IT should not have taken a public outcry in this newspaper for Network Rail to accept criticism over its mishandling of the forthcoming closure of the East Coast Main Line.
Rail chiefs should have known that the decision, taken as long ago as February 14, would cause immense inconvenience to tens of thousands of spectators attending major global and cultural events over the August Bank Holiday weekend.
They should not have left it so late to start briefing MPs and others. And there should have been far more clarity, from the outset, about the availability of trains on other routes – notably the Sheffield to St Pancras line.
One reason is the revelation that the East Coast Supervisory Board – set up in August 2017 under the chairmanship of the then Welcome To Yorkshire chief executive Sir Gary Verity – has not met for eight months.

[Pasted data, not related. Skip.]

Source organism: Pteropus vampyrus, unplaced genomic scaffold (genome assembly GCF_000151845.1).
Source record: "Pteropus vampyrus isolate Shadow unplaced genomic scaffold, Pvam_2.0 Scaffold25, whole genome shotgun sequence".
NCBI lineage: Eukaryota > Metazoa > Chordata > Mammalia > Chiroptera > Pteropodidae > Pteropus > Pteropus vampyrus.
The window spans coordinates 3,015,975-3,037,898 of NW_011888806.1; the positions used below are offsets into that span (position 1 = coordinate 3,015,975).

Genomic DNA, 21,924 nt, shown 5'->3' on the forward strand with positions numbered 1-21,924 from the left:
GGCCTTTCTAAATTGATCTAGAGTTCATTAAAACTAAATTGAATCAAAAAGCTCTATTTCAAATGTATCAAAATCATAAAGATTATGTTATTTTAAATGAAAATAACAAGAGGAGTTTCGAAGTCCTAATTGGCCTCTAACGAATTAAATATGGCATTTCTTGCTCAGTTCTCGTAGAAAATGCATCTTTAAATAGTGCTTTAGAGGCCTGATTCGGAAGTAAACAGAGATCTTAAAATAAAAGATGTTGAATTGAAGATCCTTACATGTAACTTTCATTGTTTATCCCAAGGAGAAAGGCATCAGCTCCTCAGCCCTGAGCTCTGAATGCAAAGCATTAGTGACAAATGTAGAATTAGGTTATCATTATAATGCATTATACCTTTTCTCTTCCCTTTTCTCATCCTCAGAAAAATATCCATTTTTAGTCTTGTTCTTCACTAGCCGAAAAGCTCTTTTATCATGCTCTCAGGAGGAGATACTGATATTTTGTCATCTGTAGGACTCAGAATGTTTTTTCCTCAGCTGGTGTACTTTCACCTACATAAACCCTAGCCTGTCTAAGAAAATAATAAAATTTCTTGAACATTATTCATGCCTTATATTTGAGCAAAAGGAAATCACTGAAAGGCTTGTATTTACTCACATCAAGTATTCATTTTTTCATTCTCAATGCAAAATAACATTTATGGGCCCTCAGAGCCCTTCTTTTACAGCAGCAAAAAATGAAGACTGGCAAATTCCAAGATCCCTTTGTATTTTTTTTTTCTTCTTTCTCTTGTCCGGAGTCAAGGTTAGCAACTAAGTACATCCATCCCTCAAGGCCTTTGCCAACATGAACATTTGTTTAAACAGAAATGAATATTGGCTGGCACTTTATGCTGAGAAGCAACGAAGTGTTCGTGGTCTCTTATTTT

Given its very remit was to improve communication between Network Rail, train operators and the business community, and that Welcome To Yorkshire says that it only found out about the line closure when contacted by officials from York Racecourse last month, this failure needs to be addressed straight away.
For, while engineering work will always be disruptive to a degree, its impact can be mitigated against if the railway industry works in partnership with business leaders and passenger groups. And given the number of rail users and experts who have come forward to register their interest in serving on such a body, Network Rail should recruit them to a new-look Supervisory Board – they could not do a worse job.